Why did you come to the Allegheny Mountain Institute?
This is a question every Fellow has been asked time and time again. And each of our answers are different—Pat did it for the love of farming, Grayson for food education, and Elora for her Help Everyone Center. And I did it for the love of nature.
Digging deeper into these answers, I find that there is one root to all of our stories—and that is hope. Hope for a better food system. Hope that everyone can equally access and enjoy fresh, good produce. Hope that we can use nature, food, and relationships to nourish and heal. Each one of us truly believes that we can reconcile the fast-paced carbon powered modern era with the slowness of sustainably harvested foods, goods, and services. At AMI, we do not romanticize the past, but rather, we take the wisdom of our ancestors to the hustle and bustle of our communities to strive for the best of both worlds.
So, the big question for me is: am I still as hopeful for our food system as I was when I embarked on the AMI journey 18 months ago? As I ponder this question, I think about an AMI dinner held in October. During that dinner, I gave a speech with a line, “AMI is changing the world, one tomato at a time.”
After giving that speech, a man approached me and asked “How will change happen if we do it so slowly? The Food Farmacy program you host is great, but it is only 20 families and only 16 weeks long. How can your 25,000 pounds of food grown compare to the 300 million pounds of food wasted every single day?
I think there are two ways to compare our 25,000 pounds of organic produce to the big picture.
First, I always like to employ the seed analogy. We started with one seed, one idea: a Fellowship program. With the nourishment of the AMI staff, the seed has grown into a wonderful plant, that then produced thousands of new seeds, that birds and animals spread throughout the world. With the hope, charisma, and talent of the Fellows, our message is spreading far and wide. Just look at the AMI Farm at Augusta Health’s volunteer squad, Virginia School for the Deaf and Blind’s Farm to School grant, the growth and success of Project Grows and Staunton City School’s Charlie Cart program.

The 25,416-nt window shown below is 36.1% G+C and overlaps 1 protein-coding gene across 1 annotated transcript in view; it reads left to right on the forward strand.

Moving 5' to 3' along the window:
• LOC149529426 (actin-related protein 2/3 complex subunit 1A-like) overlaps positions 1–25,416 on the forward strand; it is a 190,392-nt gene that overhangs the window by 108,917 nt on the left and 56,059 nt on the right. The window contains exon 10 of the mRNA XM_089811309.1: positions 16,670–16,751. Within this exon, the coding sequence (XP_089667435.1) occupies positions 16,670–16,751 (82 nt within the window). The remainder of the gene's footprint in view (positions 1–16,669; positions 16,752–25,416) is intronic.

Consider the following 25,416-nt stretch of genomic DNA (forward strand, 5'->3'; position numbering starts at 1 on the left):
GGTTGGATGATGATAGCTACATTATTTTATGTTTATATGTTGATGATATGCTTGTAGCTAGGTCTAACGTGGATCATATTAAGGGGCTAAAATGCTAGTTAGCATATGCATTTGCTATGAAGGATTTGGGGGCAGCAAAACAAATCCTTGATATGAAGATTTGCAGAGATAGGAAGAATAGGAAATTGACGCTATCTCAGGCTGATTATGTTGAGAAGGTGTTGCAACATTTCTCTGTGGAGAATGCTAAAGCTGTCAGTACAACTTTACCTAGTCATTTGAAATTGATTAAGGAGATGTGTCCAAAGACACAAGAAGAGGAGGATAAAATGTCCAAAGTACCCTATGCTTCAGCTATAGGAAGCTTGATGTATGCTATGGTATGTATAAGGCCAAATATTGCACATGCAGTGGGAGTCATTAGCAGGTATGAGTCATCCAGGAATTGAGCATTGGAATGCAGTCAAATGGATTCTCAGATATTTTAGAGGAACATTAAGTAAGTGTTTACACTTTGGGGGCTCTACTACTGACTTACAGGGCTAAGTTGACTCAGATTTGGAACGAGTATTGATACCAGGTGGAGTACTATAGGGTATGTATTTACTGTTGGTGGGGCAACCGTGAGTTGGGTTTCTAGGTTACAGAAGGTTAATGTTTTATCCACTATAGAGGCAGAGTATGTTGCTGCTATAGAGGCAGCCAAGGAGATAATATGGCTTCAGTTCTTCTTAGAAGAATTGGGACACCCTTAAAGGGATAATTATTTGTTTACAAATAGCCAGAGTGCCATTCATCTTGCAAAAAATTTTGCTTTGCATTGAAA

Except the seed analogy does not completely cover it. Take a comment from the Farm to Table conference last week: “If everyone ate the recommended amount of fruits and vegetables, our grocery stores would be cleaned out of produce and we’d still need more.” That hit me. It hit me because it shows the dire need for a multifaceted approach to combat our food issues. Humans have wiped out millions of plant species with our seed stomping, and if we are not strategic, AMI can be next.
That is why I agree - we need more change, faster. We need better food policy, a shift in our insurance strategies to emphasize wellness, and more forward thinking places like AMI and our partner organizations. At Augusta Health, I have been impressed with how well our missions of creating healthy communities align. I believe health insurance, pharmaceutical companies, and other, larger hospitals also have missions that align with ours. We need to work together, too.
That begs the next, even more challenging question: what comes next for Fellows? This is another question that AMI Fellows get asked all the time. I usually answer: some are teachers, others small food business owners, some lawyers, and many continue to farm. I’m not sure if any of these answers alone will work for me. The only answer I have is that I don’t know. I know what needs to change but I don’t know how I am meant to change it. As the months go by, I am starting to be ok with that unknown.
I am ok with it because what I do know, more than anything, is that I am more hopeful for a sustainable food system than I have ever been before. I know the wellness world is huge and there are opportunities for farmers, strategists, educators, and even health insurance reps to build healthier communities. I have hope for AMI’s mission, and I know that wherever I go next, I will continue to support and bring about healthier, sustainable, thriving communities.
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